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More tough talking from South Africa’s mining minister.
Speaking to journalists at the Mining Indaba conference in Cape Town, Mosebenzi Zwane said the time for negotiation over changes to the country’s mining charter was over.
“We have been dealing with this for far too long. We believe this year should be a year of action,” said Mr Zwane.
The latest draft of South African’s mining charter requires companies to keep the level of black ownership at 26 per cent, even when original investors sell out. This has triggered a furious response from the industry, which has threatened to take the government to court.
Miners say requiring them to maintain 26 per cent level of black ownership would force them to dilute other investors and therefore destroy shareholder value.
Asked on Thursday if there could be a compromise on the 26 per cent rule Mr Zwane gave little away.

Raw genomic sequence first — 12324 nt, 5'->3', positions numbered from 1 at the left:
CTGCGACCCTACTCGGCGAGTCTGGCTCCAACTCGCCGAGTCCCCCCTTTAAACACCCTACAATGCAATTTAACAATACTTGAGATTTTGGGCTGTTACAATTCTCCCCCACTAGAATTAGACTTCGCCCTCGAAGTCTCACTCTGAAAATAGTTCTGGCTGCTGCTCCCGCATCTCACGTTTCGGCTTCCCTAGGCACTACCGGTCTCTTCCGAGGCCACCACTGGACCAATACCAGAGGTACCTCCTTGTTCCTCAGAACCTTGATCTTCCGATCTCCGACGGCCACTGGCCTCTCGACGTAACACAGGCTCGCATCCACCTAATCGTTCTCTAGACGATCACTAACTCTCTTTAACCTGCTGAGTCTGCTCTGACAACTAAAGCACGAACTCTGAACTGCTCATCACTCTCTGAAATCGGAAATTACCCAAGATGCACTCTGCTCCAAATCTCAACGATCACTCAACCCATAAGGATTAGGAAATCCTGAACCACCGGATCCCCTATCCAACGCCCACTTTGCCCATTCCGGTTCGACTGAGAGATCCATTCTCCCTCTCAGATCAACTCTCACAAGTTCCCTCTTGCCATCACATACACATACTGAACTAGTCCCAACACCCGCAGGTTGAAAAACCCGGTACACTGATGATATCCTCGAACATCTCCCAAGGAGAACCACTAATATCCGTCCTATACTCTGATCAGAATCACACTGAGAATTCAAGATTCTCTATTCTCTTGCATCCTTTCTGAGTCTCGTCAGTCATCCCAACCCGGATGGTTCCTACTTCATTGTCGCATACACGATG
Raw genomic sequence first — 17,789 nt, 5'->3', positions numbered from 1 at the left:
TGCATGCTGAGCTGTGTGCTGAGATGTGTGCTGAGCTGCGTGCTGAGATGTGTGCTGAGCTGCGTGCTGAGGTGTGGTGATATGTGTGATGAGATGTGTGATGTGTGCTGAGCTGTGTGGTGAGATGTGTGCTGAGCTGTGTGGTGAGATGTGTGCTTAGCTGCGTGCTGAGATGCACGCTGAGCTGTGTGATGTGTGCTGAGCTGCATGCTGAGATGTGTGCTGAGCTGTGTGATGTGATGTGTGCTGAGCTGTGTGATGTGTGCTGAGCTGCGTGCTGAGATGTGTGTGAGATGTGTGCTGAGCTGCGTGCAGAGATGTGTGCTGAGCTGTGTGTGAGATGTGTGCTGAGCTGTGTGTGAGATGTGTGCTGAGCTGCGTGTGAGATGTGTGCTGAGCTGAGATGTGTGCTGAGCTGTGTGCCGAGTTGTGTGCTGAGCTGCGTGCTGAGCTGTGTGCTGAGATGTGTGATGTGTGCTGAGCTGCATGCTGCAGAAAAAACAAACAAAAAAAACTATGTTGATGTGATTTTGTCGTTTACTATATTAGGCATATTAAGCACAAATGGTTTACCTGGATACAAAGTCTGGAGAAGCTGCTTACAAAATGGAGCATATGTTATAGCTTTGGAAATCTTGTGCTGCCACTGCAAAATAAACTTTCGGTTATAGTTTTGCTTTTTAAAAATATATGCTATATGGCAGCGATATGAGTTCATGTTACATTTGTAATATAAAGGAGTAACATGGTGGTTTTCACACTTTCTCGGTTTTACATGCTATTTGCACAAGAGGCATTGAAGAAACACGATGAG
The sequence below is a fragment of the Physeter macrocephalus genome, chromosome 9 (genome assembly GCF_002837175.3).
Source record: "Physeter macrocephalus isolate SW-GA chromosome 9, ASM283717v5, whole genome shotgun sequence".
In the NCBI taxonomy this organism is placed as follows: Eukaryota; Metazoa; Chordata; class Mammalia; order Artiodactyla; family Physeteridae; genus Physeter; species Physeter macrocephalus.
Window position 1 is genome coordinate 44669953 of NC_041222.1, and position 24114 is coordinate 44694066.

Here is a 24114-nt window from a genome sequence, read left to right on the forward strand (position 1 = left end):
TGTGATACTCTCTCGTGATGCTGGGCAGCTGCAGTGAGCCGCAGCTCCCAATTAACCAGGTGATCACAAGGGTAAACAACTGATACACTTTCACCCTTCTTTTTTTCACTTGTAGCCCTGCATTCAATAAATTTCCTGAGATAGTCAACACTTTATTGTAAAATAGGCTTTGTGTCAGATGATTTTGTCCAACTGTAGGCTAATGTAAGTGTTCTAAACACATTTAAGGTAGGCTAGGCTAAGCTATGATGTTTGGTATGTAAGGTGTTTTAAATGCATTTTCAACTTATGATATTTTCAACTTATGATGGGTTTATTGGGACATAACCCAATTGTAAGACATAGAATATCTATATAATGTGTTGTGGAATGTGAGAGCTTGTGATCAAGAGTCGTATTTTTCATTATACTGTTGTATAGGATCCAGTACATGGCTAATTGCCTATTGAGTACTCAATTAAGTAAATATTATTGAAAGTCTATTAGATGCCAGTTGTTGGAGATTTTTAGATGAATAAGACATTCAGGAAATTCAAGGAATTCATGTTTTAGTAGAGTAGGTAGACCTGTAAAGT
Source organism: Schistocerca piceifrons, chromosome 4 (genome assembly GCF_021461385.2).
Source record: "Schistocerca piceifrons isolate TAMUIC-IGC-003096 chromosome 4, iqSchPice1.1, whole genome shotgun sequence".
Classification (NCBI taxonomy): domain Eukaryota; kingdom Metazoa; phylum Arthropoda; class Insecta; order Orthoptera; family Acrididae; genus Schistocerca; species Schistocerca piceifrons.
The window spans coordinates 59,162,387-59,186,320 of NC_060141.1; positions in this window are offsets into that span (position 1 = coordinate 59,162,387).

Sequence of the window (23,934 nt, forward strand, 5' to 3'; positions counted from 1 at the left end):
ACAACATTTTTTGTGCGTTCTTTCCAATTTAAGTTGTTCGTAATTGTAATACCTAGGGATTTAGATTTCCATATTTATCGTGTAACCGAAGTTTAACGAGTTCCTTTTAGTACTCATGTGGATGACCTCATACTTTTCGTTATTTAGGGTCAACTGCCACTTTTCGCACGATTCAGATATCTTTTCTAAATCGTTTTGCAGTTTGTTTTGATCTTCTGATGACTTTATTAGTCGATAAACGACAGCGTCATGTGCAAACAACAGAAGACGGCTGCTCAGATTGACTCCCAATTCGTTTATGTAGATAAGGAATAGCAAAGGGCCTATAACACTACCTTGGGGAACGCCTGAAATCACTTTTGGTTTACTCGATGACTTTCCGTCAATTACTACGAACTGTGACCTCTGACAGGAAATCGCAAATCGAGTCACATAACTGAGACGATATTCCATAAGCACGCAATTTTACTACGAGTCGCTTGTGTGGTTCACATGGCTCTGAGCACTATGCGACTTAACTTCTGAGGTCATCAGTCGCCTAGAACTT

“The new mining charter will come out with some changes,” he said. “We are not going to negotiate for ever, everybody understands that. At a point we have to begin to implement,” said Mr Zwane.
The government is planning to ‘gazette’ or implement the new mining charter by the middle of March.
The issue has hung over Mining Indaba, the biggest annual gathering of the mining industry.
In his address to the conference on Monday, Mark Cutifani, the chief executive of Anglo American, said biggest owners of mining assets in South African today were ordinary individuals of all races through their pension funds, not the magnates of the past.
“Many people still don’t understand that the owners of most South African publicly listed mining companies are not the “Randlords” or magnates of the previous generations, but rather, ordinary pension and investment fund owners – that is, average South African citizens of all races: Black, White, Coloured and Indian”, he said.
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